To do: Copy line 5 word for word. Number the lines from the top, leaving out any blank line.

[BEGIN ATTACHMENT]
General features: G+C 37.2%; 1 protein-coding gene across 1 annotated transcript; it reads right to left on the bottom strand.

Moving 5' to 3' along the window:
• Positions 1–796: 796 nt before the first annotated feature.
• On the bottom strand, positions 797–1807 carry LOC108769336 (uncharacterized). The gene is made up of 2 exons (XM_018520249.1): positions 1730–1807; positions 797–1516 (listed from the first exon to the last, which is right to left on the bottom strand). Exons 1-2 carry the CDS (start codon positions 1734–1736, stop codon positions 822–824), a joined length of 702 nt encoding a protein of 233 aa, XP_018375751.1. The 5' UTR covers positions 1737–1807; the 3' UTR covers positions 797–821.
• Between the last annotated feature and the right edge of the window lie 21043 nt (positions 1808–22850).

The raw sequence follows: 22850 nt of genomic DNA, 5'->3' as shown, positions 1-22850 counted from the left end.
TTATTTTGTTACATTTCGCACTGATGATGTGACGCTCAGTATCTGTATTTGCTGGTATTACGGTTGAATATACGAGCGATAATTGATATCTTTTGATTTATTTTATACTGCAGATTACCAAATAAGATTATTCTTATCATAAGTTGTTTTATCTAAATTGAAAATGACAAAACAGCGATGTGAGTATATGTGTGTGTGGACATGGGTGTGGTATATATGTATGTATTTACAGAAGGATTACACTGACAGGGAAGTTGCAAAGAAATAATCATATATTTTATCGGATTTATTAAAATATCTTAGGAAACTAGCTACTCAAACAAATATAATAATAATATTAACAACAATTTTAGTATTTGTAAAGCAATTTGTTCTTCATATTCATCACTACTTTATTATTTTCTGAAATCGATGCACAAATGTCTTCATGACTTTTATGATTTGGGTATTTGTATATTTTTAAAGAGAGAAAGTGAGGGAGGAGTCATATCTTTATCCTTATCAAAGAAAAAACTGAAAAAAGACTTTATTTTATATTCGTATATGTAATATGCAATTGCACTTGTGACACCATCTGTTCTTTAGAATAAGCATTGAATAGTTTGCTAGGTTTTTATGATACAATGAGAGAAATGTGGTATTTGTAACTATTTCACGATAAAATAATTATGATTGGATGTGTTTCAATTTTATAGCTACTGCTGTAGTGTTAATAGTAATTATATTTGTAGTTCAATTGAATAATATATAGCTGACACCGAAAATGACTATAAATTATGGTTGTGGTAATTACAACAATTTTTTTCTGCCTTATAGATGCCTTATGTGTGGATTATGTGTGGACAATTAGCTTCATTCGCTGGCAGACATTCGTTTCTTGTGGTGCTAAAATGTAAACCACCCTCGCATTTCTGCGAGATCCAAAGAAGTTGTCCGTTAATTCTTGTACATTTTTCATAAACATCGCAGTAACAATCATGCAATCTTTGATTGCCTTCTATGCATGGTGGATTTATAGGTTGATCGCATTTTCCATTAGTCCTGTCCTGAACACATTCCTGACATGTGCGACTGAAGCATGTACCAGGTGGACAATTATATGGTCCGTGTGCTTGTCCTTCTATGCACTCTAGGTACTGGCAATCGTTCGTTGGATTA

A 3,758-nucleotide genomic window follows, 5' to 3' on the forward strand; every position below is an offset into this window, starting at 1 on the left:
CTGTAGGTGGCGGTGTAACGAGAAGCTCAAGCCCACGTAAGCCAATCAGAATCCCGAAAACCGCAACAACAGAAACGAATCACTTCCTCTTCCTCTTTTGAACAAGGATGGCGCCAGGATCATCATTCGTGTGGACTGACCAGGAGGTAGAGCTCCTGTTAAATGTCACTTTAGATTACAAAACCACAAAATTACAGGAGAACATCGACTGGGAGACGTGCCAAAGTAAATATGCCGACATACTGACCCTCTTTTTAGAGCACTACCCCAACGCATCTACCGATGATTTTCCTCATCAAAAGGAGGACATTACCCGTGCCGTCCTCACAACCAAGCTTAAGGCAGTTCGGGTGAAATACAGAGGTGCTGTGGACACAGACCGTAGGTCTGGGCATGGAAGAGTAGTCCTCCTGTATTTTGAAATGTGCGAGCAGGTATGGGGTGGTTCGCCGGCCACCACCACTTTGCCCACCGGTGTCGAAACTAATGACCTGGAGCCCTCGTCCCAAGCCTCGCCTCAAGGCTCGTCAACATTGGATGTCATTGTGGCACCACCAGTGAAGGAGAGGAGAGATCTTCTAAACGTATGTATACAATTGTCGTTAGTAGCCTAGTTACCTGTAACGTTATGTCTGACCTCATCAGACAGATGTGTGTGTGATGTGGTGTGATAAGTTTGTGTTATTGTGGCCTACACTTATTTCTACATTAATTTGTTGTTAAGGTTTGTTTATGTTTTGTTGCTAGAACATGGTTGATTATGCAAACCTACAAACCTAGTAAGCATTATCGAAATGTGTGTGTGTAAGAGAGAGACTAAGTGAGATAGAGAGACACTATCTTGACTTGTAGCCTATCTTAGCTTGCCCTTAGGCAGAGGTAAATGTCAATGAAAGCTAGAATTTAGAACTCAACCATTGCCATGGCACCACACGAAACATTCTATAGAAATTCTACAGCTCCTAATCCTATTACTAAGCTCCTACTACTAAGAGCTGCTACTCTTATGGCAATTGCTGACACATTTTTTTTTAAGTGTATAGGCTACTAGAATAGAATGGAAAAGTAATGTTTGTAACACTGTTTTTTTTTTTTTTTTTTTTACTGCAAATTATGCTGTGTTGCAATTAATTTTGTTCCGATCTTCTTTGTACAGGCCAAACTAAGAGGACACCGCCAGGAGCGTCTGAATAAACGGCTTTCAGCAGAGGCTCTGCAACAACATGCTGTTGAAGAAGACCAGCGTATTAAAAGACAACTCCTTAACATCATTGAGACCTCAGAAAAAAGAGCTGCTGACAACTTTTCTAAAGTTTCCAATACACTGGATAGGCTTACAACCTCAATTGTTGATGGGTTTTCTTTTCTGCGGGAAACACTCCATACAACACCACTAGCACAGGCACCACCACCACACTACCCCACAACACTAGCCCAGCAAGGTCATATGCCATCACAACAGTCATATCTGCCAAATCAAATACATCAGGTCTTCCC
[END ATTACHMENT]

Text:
• Between the last annotated feature and the right edge of the window lie 21043 nt (positions 1808–22850).